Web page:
Tuesday, February 11, 2014

True North January 28 to February 8: Bahia Manzanillo

From Barra de Navidad it is a short 27 nm hop to our southernmost turn-around point: Las Hadas in Bahia Manzanillo was to be our southern terminus. Nice as Barra is, it is greatly freeing to be out on the open water again on clear, sunny days. Unfortunately, there was virtually no wind on this leg, so we motored the entire way.  It's hard to believe you can be out in the Pacific Ocean in conditions like Lake Washington on an August day!  However, we did catch a fish!  Unfortunately, we identified it as another skipjack, which is usually considered poor eating (as was our experience with our only other catch, another skipjack).  So we released the skipjack.
Anne lands the skipjack
As we neared Ensenada Carrizal, 20 nm miles from Barra and just outside the large Bahia Manzanillo, we spotted a whale breaching not far away. Once inside the small bay, there was only a small fishing panga. Soon, a humpback entered the bay, coming kind of close to us. The panga went right up to it while the whale lob-tailed, breached, spy-hopped and flipper-snapped. Great private show! It stayed for 10 minutes before leaving from the bay, panga close behind.
Humpback about to land on its back, Ensenada Carrizal
There is a large coral reef on the bay with some brilliantly colored tropical reef fish and we stayed the following morning to snorkel along the reef, hoping the whale would not return just then.

Our next stop - Bahia Santiago, the next bay past Carrazal, with a long golden sand beach that curves around to the point separating it from Bahia Manzanillo. We anchored at Playa Boquita and took the dinghy to shore to find the recommended ramada (the local name for palapa restaurant), El Rey. A few other ramadas operate near the dinghy landing but most of the beach is lined with large private homes all the way to the point.
Balloon vendor, Playa Boquita
One night was enough for Playa Boquita, so the next day we headed for our last stop in Bahia Manzanillo. Just around Punta Santiago is the Marina Las Hadas and anchorage, our goal and turn-around point, and a 20 minute bus ride from Manzanillo Centro. Hard to believe our southernmost point is here already! We anchored just outside the breakwater to the marina. Las Hadas Resort is striking with bright white Moorish style, arched buildings, small turrets, lovely palm trees, and a very distinctive three-story tower on top of the ridge.
True North in front of Las Hadas
A dinghy docking fee of 200 pesos/day (~$16) includes use of the beautiful tiled pool and towels.

"Our" pool at Las Hadas
Las Hadas is several miles outside of downtown Manzanillo.  Manzanillo itself has a very large commercial port - frequently a half dozen container ships are visible in the Bay, coming, going, and anchored. We took a couple of buses to get to Manzanillo Centro where the waterfront is filled with large ships and loading docks. A large blue sailfish sculpture in the waterfront park marks its place as the sailfish capital of the world.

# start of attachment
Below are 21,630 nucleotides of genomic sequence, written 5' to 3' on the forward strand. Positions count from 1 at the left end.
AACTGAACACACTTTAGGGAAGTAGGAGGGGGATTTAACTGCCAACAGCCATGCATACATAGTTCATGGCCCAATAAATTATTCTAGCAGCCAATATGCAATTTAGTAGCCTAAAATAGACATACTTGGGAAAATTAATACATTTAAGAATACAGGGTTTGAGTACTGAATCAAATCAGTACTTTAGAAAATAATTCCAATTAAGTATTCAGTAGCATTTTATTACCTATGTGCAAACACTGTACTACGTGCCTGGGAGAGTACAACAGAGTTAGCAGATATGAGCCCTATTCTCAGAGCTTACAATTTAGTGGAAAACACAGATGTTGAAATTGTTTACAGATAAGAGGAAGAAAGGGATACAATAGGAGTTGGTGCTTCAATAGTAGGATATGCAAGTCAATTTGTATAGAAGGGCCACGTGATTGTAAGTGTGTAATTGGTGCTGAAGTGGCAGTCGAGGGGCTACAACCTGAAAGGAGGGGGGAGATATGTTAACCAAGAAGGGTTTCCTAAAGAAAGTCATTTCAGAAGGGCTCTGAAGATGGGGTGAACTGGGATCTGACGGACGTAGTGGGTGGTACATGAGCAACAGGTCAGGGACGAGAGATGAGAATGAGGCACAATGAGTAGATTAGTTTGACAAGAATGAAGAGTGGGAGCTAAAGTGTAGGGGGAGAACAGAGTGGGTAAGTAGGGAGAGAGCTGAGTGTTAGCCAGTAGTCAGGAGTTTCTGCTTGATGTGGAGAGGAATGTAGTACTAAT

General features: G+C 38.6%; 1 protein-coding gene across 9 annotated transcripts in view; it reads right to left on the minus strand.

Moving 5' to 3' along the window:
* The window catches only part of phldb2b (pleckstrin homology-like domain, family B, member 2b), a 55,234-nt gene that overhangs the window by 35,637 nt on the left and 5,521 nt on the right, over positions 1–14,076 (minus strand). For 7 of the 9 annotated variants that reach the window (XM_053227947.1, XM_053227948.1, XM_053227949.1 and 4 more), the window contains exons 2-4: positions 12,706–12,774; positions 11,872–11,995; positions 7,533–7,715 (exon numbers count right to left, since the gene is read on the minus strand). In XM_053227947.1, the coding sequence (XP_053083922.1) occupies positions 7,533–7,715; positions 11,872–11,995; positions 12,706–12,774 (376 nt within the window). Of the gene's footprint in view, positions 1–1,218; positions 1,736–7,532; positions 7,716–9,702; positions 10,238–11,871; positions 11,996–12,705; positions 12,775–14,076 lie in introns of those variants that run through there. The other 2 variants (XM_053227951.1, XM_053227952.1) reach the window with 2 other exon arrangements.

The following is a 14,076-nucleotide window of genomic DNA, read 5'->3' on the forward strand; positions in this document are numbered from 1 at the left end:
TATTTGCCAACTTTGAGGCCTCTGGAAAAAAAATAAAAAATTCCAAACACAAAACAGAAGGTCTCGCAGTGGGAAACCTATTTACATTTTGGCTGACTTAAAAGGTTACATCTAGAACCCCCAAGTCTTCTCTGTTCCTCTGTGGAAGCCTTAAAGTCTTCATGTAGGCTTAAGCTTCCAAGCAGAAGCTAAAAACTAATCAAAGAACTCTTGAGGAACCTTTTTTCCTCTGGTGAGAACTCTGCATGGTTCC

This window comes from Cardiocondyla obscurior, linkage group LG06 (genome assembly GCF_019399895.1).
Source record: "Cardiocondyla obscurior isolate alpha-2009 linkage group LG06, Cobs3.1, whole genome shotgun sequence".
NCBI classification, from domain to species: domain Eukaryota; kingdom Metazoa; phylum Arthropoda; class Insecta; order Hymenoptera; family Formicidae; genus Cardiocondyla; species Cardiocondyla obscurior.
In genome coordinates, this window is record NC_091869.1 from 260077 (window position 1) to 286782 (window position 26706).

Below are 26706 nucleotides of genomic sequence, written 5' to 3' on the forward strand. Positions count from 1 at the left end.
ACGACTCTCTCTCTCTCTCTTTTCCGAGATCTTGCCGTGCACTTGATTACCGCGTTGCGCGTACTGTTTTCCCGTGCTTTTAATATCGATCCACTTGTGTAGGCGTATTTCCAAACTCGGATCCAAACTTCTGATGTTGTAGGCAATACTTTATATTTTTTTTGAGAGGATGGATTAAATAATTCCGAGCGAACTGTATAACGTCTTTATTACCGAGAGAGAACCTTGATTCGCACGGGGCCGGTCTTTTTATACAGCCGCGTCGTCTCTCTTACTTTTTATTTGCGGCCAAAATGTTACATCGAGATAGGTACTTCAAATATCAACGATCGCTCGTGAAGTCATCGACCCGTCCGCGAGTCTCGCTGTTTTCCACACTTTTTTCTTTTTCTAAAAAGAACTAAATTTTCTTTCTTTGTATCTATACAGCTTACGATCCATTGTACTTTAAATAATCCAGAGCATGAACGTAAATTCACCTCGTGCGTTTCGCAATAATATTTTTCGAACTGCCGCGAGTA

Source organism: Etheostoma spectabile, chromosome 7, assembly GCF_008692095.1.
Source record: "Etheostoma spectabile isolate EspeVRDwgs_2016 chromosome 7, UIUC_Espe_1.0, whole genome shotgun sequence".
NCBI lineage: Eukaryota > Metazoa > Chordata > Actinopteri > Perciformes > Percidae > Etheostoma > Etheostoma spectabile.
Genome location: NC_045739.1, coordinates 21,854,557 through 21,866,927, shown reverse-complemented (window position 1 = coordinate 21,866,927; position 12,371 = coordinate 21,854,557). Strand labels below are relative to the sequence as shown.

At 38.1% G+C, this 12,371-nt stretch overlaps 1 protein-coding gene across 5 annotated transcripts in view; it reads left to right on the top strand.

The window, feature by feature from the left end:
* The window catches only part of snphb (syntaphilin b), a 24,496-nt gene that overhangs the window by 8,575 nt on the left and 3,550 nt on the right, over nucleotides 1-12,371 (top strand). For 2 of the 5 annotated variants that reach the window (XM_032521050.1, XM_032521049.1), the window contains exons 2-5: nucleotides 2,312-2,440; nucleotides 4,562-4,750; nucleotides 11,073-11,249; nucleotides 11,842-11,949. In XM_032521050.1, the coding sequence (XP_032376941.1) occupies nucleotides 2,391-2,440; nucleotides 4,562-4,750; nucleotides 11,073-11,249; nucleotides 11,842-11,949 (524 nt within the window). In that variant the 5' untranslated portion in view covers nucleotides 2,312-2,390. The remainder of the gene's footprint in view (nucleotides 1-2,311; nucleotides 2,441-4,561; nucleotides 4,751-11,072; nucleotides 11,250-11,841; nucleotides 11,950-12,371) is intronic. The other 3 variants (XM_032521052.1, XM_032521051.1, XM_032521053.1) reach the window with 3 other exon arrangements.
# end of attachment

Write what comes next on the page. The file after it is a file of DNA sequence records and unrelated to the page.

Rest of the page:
The Manzanillo sailfish sculpture
We searched out the two mercados in the centro area, one filled with produce stalls and lunch counters on the top floor.
Manzanillo mercado
We stopped for barbacoa; however, the second mercado had only eating stalls and they appeared to be the far better choice. There isn't too much tourism in this working city.
Street scene, Manzanillo
Back at Las Hadas Resort, the sprawling, breezy lobby area had been filled with several large screens for watching the Superbowl: Seahawks vs Broncos! Superbowl Sundays are supposed to be ski days for us, but... On this occasion, we joined the others for what proved to be an exciting game, especially for us (former) Seattlites. Meanwhile, several Seattle boats had gone on to Zuihuatanejo to view the game together where they most likely raised the ceiling!

While in Las Hadas, we ran into Sea Otter and Antipodes and had several great get togethers with them.  One day, we all piled into Sea Otter and headed to the downtown Manzanillo anchorage and explored the town again.

Dinghy "dock", downtown Manzanillo
We used a dinghy dock at a restaurant, and then to be neighborly, had a round of margaritas at the restaurant when we returned.  After ordering, Julie went up to the bar to change her order to a "margarita tamarinda" instead of a "margarita normal".  Due to a curious misunderstanding, the bartender thought she said "camarone" instead of "tamarinda" and so we all had a delightful little shrimp on our margarita glass!
"Margarita Camarones", a new drink!
From Las Hadas, we headed back to Ensenada Carrizal for another day of snorkeling along with Sea Otter and Antipodes.

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